The AOP framework and causality: Meeting chemical risk assessment challenges in the 21st century
Ankley, G. The AOP framework and causality: Meeting chemical risk assessment challenges in the 21st century. National Academy of Sciences, Washington, DC, March 06 - 07, 2017.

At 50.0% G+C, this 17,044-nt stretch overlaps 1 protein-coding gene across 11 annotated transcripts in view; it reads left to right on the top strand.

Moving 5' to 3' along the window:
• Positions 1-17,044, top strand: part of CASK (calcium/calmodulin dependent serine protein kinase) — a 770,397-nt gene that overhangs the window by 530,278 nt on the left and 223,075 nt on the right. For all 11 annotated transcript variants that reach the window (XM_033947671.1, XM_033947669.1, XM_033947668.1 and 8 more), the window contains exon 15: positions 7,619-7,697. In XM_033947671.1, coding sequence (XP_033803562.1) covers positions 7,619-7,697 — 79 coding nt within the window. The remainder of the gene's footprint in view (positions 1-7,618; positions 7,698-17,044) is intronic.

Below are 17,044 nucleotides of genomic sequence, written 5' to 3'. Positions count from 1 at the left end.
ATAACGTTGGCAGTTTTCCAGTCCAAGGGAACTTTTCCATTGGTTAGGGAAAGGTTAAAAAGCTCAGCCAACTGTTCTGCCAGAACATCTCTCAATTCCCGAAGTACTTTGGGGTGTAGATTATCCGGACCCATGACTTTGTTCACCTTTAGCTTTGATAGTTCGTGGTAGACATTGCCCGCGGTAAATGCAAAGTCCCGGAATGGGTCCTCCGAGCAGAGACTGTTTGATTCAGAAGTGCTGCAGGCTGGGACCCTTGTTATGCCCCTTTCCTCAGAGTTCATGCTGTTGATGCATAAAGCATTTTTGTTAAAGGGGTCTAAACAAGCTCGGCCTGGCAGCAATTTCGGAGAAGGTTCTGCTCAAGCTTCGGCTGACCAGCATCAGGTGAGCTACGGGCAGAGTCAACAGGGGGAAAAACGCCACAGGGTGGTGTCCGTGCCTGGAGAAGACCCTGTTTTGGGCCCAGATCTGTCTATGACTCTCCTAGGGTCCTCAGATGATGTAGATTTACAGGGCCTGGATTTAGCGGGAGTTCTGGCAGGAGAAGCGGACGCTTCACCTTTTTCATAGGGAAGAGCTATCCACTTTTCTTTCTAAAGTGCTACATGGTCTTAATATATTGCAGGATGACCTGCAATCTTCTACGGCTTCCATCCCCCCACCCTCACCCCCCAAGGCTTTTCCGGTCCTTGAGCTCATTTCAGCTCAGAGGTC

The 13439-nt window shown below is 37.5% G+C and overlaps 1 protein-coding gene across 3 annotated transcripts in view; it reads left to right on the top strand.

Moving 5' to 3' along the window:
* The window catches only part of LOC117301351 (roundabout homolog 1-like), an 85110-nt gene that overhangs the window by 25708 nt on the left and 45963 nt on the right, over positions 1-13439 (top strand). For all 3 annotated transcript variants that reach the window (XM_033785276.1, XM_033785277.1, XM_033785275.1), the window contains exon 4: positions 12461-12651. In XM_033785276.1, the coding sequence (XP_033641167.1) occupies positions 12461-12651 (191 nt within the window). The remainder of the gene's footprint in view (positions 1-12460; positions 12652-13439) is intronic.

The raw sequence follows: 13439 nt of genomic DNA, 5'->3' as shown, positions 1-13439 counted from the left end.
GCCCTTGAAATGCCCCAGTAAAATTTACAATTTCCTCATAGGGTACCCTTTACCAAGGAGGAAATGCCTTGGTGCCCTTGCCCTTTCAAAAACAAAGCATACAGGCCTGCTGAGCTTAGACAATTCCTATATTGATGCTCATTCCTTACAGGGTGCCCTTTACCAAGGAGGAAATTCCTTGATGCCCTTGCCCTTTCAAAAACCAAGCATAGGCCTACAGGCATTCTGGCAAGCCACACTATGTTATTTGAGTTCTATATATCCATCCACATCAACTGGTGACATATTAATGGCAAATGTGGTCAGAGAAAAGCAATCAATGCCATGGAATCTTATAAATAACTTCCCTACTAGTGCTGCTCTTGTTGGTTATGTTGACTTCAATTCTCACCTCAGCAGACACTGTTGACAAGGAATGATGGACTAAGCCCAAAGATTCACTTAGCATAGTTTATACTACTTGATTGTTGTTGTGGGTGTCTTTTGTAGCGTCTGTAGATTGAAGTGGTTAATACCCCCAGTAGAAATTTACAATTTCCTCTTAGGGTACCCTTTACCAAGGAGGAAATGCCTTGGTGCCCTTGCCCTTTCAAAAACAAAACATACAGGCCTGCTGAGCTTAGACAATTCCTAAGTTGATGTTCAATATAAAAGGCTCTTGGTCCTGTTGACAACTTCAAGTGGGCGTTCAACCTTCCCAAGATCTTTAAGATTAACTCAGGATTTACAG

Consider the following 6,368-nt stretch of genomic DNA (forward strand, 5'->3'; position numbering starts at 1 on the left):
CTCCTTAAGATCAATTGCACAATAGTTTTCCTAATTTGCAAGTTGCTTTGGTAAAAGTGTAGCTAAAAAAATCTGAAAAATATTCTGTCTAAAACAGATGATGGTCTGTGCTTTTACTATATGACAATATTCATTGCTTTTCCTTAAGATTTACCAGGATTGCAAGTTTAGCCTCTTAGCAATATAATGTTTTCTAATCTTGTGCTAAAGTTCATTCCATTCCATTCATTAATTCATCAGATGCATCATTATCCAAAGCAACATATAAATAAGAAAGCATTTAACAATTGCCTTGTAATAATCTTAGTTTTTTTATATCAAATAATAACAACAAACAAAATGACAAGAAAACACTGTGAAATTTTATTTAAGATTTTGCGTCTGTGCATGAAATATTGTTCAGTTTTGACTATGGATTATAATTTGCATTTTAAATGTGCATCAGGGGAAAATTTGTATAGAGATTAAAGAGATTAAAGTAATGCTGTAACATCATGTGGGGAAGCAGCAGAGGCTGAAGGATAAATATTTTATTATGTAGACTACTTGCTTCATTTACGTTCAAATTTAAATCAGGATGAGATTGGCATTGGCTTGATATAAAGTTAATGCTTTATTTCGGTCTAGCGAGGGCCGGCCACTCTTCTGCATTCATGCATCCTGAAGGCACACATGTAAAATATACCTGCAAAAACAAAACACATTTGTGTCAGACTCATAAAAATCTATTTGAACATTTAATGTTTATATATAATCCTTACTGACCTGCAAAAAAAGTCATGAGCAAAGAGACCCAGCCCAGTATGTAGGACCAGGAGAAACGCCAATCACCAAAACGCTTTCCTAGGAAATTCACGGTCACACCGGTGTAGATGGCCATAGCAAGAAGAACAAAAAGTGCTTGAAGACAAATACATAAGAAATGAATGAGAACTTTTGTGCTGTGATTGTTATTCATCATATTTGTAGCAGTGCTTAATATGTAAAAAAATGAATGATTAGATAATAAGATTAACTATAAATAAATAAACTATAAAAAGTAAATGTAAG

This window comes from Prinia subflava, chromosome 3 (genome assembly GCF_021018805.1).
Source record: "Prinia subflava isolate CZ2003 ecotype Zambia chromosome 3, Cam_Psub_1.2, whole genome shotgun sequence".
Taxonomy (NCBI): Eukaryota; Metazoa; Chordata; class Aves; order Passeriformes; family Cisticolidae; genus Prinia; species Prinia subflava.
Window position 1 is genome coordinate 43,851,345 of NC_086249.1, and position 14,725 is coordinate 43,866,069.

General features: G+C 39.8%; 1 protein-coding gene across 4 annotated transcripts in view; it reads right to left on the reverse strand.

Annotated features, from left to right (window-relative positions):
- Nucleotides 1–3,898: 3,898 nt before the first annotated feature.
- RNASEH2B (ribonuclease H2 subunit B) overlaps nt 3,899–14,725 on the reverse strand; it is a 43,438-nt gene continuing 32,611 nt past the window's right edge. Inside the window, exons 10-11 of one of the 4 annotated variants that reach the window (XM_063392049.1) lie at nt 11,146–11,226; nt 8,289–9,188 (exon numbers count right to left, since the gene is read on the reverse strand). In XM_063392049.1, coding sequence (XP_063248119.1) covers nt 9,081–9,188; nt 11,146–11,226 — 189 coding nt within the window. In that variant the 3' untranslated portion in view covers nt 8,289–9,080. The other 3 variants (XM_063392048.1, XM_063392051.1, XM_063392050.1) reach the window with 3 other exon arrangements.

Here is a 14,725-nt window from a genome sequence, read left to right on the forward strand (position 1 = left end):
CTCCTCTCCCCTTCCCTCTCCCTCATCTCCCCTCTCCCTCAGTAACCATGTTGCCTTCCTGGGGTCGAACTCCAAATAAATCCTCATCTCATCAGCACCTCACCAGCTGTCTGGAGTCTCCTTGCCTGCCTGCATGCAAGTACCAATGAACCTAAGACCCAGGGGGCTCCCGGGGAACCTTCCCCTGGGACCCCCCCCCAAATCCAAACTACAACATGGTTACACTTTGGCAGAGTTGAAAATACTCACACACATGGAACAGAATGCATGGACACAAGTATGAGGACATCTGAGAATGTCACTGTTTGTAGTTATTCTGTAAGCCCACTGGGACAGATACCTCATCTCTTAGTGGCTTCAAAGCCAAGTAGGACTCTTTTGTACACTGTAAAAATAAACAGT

Chemical safety assessments are expanding from a focus on a few chemicals (or chemical mixtures) to the broader “universe” of thousands, if not hundreds of thousands of substances that potentially could impact humans or the environment. This is exemplified in regulatory activities such as the REACH program in Europe, or the recent reauthorization of TSCA in the US, which require consideration of the potential impacts of a much greater number of chemicals than in the past. The data needed to address these types of legislated mandates cannot realistically be obtained solely through using the whole animal testing approaches historically employed for chemical risk assessment. Rather, there needs to be an increased emphasis on cost-effective tools that enable robust prediction of potential chemical impacts when empirical data are lacking. Concurrent with the realization that predictive methods will need to play an increasingly prominent role in regulatory toxicology has been the recent explosion in technology in the biological sciences enabling collection of large amounts of pathway-based molecular and biochemical data. For example, genomic techniques and high-throughput (robotic-based) in vitro testing enable the generation of knowledge concerning the effects of chemical perturbation on biological systems in an increasingly efficient and rapid manner. However, a pressing need stemming from these technological advances is the ability to actually apply the generated data to regulatory decision-making and risk assessment. As such, the adverse outcome pathway (AOP) framework provides the basic translation and communication tool needed to facilitate the application of predictive toxicology techniques to chemical risk assessment. The AOP concept, at its simplest, portrays causal linkages between an initial molecular initiating event (MIE; the first interaction of a chemical with a biological macromolecule such as an enzyme of a receptor) and subsequent measurable responses (termed key events [KEs]) across biological levels of organization that occur as a result of this interaction, which culminate in an adverse outcometypically at the level of the individual or populationrelevant to a given risk assessment scenario. An importantand explicitcomponent of AOP development involves a weight-of-evidence (WoE)-based analysis of causality between KEs depicted within an AOP. In other words, formal depiction/description of an AOP includes an analysis of the causal linkages between molecular/biochemical responses and those endpoints directly meaningful to risk assessment. The WoE analysis for an AOP is based on modified Bradford-Hill criteria originally developed to assess epidemiology data, and consist of three considerations: (1) biological plausibility, (2) essentiality, and (3) empirical support (e.g., dose-response/time-course data). This presentation will introduce the AOP concept and discuss WoE-based causality in the context of AOP development/description.